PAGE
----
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    Please explain to me how verse twenty-two is not talking about salvation?
     
  9. Steven2006

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    Hi Scaelett,
    You said, "if you are NOT firmly grounded and settled in the faith".

    But it clearly says "if indeed you continue in the faith".
     
  10. Scarlett O.

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    :saint: Go back and read very carefully.

    I said, "What the opposite of verse 23......." The opposite would be if a person is NOT grounded in the faith which implies to me not being saved.

    I do not see verses 22 and 23 as mutually exclusive. The "if" is not an "if-then".

    I don't read it as saying Jesus paid the price for your soul, but be careful not to mess up or He with throw your soul in the junk heap.

    I read it as saying Jesus paid the price for your soul. You can never pay Him back, but be sure to live your life in an earnest attempt to please Him and obey Him.
     
  11. Marcia

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    I certainly don't see how this passage has anything to do with ruling in the millenial kingdom or gaining or losing an inheritance. The Bible says when we believe, we are heirs with Christ. All believers are heirs.
    Do you belong to Christ? You do if you are saved. So you are an heir.
     
  12. J. Jump

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    Because it is an "if you" statement. IF YOU have to do anything then the context is not speaking of eternal salvation. Keep that in mind when reading Scripture and you will save yourself a lot of interpretational error.

    If I am required to do anything then the context is not eternal salvation, because eternal salvation is SOLELY based on the works of Another done on your behalf.

    I'm guessing that you didn't read all the Scriptures you gave, but just saw the buzz word and typed it in.

    1. Rom. 8.17: and if children, heirs also, heirs of God and fellow heirs with Christ, if indeed we suffer with Him so that we may also be glorified with Him.
    You can't leave out the conditional statement made. Inheritance is not based on eternal salvation it is based on us doing something. If we suffer then we will reign (II Corinthians).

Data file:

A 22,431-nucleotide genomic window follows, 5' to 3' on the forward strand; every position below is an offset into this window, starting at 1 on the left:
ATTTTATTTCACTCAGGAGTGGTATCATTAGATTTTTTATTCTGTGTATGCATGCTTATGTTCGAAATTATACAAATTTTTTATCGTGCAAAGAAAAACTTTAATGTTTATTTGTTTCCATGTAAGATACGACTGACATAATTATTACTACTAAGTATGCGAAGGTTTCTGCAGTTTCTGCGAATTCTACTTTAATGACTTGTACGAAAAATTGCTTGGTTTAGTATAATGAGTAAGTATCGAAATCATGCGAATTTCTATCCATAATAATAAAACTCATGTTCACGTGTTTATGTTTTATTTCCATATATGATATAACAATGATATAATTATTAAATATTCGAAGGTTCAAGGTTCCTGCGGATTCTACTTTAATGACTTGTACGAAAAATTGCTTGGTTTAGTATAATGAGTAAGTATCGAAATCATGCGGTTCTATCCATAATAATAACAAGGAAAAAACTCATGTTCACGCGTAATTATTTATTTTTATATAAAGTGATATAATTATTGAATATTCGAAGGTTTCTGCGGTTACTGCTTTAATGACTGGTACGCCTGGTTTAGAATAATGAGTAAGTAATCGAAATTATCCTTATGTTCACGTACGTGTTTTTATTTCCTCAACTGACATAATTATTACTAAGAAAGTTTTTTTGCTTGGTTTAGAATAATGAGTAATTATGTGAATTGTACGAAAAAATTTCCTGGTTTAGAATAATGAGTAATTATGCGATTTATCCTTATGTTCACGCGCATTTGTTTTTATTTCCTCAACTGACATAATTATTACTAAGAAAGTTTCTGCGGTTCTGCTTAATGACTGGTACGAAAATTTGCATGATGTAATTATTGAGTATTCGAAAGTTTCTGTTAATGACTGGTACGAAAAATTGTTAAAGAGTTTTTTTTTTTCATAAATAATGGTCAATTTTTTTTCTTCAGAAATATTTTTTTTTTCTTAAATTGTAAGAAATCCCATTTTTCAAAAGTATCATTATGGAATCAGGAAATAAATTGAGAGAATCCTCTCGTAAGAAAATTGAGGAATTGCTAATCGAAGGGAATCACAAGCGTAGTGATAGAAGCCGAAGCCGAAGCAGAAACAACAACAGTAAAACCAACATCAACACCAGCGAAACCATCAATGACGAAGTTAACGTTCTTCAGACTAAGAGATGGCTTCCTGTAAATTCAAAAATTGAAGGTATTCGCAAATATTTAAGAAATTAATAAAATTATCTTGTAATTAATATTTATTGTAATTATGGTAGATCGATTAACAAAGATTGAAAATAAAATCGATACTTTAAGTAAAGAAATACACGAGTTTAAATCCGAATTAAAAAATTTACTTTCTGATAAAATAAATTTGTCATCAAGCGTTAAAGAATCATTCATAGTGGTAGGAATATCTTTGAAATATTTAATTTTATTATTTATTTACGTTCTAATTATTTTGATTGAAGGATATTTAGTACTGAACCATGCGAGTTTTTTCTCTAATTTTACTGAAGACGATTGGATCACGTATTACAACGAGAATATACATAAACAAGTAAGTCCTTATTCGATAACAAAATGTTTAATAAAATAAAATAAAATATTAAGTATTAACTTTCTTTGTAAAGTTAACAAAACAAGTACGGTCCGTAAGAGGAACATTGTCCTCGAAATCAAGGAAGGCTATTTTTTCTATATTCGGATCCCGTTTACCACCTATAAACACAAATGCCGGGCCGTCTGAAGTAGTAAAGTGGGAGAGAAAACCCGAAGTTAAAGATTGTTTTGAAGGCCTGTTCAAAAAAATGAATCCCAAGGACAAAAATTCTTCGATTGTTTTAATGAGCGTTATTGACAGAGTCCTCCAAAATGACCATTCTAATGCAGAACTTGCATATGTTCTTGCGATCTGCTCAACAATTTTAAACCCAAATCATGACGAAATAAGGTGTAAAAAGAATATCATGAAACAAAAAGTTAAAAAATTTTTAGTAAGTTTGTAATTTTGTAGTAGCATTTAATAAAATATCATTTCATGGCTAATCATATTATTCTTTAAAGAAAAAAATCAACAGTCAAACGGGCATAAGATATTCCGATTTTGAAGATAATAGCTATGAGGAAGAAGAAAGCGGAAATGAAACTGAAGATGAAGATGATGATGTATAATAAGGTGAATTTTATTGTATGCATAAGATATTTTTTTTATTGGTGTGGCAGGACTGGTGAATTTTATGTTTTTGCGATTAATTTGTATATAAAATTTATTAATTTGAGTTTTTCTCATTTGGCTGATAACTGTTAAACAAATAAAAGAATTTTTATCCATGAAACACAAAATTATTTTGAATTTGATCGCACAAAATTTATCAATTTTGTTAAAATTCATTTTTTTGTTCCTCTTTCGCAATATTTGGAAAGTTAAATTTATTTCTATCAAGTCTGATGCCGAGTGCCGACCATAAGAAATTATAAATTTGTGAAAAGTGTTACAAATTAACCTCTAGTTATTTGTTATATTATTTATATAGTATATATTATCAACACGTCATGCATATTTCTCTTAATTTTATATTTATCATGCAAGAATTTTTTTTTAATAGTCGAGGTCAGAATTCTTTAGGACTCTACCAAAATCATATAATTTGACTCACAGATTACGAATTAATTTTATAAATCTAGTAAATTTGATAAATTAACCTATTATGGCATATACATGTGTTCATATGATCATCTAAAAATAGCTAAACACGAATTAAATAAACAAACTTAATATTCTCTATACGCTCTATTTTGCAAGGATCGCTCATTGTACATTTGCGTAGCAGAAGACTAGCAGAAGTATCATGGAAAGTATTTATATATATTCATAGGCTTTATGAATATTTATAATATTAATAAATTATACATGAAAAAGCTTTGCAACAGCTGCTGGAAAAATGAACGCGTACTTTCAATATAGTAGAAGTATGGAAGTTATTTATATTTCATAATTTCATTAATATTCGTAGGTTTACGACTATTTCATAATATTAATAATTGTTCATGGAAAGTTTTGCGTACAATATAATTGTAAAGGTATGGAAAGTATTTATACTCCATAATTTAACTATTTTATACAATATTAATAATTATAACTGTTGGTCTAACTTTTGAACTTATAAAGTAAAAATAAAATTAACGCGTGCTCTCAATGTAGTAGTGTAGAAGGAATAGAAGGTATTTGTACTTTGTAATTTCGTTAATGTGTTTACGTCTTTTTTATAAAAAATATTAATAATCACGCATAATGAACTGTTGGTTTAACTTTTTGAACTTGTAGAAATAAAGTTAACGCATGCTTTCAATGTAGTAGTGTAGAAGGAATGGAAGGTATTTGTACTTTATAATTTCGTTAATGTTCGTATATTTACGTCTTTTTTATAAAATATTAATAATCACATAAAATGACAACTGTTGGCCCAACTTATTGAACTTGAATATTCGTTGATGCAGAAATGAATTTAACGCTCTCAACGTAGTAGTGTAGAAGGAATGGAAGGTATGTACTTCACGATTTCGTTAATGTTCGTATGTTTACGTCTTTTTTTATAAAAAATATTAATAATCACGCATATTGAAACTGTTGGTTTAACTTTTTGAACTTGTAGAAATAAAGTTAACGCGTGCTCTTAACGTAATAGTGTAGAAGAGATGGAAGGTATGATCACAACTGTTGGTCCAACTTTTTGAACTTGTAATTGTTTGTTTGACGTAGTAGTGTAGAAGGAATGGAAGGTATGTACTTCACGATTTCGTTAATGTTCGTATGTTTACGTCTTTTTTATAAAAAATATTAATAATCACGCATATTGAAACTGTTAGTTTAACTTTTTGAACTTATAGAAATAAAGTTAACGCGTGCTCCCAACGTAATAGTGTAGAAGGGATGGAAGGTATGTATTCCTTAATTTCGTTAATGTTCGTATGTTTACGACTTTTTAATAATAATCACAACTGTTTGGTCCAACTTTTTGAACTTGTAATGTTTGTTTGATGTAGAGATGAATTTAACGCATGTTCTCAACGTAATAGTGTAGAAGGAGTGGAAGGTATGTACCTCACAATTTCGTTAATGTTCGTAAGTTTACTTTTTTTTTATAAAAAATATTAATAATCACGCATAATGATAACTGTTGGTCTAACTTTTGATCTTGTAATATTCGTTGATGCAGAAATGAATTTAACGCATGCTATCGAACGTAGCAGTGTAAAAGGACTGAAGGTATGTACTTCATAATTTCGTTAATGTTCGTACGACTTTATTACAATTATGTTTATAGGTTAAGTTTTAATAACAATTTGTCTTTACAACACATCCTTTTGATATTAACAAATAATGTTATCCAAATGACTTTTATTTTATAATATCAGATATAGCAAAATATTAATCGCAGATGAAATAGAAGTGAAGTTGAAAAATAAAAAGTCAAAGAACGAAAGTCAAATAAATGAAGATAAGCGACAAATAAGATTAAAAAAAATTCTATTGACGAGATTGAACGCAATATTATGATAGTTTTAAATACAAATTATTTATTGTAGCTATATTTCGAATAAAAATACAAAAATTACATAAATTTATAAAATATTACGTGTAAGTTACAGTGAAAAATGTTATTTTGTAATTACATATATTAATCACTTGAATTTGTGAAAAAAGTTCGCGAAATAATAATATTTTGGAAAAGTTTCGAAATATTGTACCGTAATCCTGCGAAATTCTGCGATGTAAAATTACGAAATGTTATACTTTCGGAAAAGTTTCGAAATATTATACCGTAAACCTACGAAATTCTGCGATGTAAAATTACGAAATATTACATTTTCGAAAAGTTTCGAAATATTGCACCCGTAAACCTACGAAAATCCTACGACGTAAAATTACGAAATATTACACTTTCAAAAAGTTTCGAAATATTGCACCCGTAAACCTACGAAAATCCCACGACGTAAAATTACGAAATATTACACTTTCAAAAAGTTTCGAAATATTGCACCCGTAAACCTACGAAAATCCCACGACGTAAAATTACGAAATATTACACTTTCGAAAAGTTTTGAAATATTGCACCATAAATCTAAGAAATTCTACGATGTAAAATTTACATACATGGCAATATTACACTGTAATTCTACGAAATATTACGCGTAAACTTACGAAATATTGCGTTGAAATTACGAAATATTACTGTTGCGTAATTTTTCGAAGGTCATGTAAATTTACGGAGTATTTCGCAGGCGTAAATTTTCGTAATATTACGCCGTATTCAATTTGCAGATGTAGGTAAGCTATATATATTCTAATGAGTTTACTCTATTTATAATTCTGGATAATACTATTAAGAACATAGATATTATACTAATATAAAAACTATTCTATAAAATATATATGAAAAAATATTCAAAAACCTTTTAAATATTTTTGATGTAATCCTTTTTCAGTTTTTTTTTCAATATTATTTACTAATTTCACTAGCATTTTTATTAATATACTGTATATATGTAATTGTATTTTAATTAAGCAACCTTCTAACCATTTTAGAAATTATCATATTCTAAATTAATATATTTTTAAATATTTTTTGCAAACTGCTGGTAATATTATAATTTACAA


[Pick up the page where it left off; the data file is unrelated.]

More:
Galatians 3:29
    And if you belong to Christ, then you are Abraham's descendants, heirs according to promise.

    Some will cry Lord, Lord on that day, but Christ will say depart from me ye workers of iniquity. They didn't belong to Christ, because they weren't doing the will of the Father. If you do the will of the Father then you belong to Christ.

    You have picked out a verse of Scripture to make it say what you want it to say. There are several reasons why this is not saying that all saved people are going to end up heirs. First of all inheritance is something that can be forfeited as per Esau and Reuben. Christians while they may be heirs can forfeit their inheritance.

    Secondly Ephesians is written to those who are faithful. Not all Christians are faithful unfortunately.

    would be made is a subjunctive verb and means it may or may not happen. It is not a certainty. Why is that? Because not all will be made heirs. Wide is the way that leads to destruction, but narrow and few be that find the way that leads to life. That's not talking about eternal salvation.
     
  13. Steven2006

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    J. Jump, Thanks for your replies, but I am sorry I still cannot see where this portion of scripture is not addressing salvation. Even if you go back further to verses 13&14, the entire section seems to be about salvation.

    vs13: For He delivered us from the domain of darkness. and transferred us to the kingdom of His beloved Son, vs14 in whom we have redemption, the forgiveness of sins.

    Then also read verses 19-22, the entire context in my opinion is salvation.

    vs 19: For it was the Father's good pleasure, for all the fulness to dwell in Him, vs20 and through Him to reconcile all things to Himself, having made peace through the blood of His cross; through Him, I say. whether things on earth or things in heaven. vs21 And although you were formerly alienated and hostile in mind, engaged in evil deeds, vs22 yet He has now reconciled you in His fleshly body through death, in order to present you before Him holy and blameless and beyond reproach-